Limousin 101

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2012_Limousin_010 - By Nicolas.Moreau07 (Own work)
[CC-BY-SA-3.0], via Wikimedia Commons

ChateauDeVillemonteix - By Mjoubert (Own work)
[GFDL or CC-BY-SA-3.0-2.5-2.0-1.0], via Wikimedia Commons

LimogesStationTower - By Stephen Brown (Own work)
[CC-BY-SA-3.0], via Wikimedia Commons

Tulle_Préfecture - By F. Lavie (Own work)
[GFDL, CC-BY-SA-3.0 or FAL], via Wikimedia Commons

View_from_Suc-au-May -
[CC-BY-2.0], via Wikimedia Commons

The central French region of Limousin is a calm, mostly rural region where you can enjoy a calmer pace of life. As the second-least populated region in the country, Limousin can’t offer visitors a vibrant city life or busy streets where they can get lost in the waves of people. Anyone looking for this kind of experience will be better off going to the capitals of some of the neighboring regions. For those looking to get away from the busy streets where everyone is anonymous, and get lost in the small pleasures of a quieter life, Limousin offers that irreplaceable charm of rural life.

Unlike in other French regions where Occitan is a regional language, Limousin does not have a strong movement for the preservation of this language and culture. However, it still preserves its traditional music culture impressively well, and instruments used by the Celts such as bagpipes are still widely used throughout the region. This unique appreciation for tradition brings in visitors who are looking to get a look into older French customs.

The region is also popular with European expats looking to set up a second home in the hexagon, and even some that are drawn to the quiet charm of the region so much they make it their permanent home. This is the reason that, in an otherwise small region, you will find many international expats, and a melting pot of different European cultures.

As is to be expected of a farm region, Limousin has some of the world’s best-known beef, whose quality and tenderness have earned it an extremely high status. For lovers of meat, a visit to France would not be complete without at least a taste of this delectable beef. Another product that has earned the region a name is its French Oak, which is widely used in the winemaking process as a way to give wine a distinct and enjoyable taste.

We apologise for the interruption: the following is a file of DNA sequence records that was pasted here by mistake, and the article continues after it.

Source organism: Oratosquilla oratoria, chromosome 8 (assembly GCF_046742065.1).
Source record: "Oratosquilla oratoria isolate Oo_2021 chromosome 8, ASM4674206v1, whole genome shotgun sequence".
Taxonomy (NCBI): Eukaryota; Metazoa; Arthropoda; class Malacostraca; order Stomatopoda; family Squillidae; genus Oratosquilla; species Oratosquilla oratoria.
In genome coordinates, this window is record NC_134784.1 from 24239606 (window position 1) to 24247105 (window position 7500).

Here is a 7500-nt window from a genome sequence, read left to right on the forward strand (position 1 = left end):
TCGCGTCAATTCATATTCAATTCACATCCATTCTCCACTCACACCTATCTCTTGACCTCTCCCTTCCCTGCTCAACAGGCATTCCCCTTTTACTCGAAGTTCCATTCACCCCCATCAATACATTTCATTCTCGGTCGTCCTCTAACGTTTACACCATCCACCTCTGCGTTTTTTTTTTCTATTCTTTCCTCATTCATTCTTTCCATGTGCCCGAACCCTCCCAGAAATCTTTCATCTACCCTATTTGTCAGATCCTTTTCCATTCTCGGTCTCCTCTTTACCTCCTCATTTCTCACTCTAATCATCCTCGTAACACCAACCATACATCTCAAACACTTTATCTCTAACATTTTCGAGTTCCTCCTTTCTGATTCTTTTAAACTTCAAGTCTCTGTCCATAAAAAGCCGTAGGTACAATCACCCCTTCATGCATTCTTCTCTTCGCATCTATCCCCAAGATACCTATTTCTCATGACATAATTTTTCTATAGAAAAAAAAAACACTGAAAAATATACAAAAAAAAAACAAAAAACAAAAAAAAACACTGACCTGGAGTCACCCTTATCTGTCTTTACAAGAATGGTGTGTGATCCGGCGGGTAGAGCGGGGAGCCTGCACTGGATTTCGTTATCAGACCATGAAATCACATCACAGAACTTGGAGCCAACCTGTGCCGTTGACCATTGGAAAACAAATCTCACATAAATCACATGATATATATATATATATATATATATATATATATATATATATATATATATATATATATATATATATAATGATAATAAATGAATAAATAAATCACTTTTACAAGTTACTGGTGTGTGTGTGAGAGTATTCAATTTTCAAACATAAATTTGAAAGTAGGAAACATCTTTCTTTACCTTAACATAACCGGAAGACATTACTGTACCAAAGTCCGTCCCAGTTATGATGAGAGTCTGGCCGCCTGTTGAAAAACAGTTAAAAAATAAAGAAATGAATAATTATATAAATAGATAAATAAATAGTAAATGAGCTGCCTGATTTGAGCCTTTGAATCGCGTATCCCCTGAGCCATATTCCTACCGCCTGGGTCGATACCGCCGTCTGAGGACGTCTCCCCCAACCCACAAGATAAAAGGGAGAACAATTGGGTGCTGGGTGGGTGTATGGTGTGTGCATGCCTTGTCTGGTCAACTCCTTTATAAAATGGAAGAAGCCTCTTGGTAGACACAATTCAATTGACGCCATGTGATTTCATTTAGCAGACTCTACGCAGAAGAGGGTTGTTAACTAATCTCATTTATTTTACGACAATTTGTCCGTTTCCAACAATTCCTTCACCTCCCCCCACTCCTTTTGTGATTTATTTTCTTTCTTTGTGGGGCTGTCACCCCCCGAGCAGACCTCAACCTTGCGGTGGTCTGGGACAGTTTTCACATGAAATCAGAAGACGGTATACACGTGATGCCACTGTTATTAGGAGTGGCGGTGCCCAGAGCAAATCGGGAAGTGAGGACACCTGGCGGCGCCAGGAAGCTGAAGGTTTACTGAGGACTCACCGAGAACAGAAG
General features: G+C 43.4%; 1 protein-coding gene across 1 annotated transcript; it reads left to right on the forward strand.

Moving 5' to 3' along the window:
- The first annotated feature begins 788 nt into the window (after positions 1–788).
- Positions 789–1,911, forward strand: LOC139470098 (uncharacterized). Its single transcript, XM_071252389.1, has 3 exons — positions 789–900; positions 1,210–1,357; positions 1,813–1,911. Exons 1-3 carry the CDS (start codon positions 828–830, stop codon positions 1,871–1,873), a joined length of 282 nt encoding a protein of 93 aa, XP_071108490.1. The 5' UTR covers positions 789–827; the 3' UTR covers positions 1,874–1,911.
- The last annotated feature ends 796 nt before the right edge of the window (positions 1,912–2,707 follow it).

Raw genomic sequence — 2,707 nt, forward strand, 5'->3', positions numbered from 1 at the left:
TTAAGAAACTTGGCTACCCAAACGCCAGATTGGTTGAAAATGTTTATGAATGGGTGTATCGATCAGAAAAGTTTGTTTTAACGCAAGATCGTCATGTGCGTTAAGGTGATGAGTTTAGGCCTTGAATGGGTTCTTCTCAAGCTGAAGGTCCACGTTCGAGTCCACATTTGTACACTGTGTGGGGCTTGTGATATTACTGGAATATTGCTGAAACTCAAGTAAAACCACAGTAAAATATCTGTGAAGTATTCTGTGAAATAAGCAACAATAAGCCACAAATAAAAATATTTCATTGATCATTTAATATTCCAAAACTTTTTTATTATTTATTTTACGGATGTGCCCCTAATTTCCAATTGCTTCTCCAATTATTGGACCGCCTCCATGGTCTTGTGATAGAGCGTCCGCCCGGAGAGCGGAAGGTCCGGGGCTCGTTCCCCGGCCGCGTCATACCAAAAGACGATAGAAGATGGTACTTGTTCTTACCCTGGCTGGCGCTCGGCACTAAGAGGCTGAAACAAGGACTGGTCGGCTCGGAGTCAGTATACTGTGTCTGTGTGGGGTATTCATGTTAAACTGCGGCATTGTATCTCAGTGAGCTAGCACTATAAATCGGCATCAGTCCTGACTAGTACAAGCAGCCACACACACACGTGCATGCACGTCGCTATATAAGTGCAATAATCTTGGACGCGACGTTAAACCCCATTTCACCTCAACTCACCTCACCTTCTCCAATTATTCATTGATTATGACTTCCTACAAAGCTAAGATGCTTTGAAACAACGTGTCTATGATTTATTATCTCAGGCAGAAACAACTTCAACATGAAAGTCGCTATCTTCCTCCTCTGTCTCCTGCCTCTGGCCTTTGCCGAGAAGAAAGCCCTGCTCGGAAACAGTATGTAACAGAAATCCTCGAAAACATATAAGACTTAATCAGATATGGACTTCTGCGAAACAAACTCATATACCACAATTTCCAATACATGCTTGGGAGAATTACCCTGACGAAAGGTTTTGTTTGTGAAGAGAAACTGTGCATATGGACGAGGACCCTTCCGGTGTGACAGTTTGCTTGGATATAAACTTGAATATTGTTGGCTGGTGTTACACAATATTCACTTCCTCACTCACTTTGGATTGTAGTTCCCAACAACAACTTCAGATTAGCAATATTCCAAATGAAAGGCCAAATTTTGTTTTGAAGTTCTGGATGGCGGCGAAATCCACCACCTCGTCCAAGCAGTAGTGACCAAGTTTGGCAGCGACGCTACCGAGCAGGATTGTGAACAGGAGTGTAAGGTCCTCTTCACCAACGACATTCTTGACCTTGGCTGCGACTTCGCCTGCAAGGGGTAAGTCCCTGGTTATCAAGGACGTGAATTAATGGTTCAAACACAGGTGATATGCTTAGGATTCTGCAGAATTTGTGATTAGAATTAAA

The region has three major rivers, the Charente, the Vienne, and the Dordogne. These rivers add fluvial beauty to Limousin and its rural landscape, and also offer residents and visitors a chance to do some water-sports. Following the character of the region, these sports are not extreme like jet skiing, but rather more tranquil sports like fishing.

Some of the region’s most important towns include Saint-Junien, Ussel, and Panazol. It is undeniable, however, that the regional capital (and the biggest city in the region), Limoges, is the most lively and important city in Limousin.

Once a widely industrial city, Limoges still makes some of the world’s best porcelain and has several important industries. Some of the city’s most important landmarks include several Medieval, Gothic, and Baroque churches such as the Limoges Cathedral and the Saint Michel des Lions church; the 17th century Chateau de La Borie; and the Gallo-Roman amphitheater that speaks to the region’s ancient history.

The region is not served by any airport so the easiest way to get in, other than by car, is by train. There are also bus lines that can take you into some of the major cities, especially Limoges.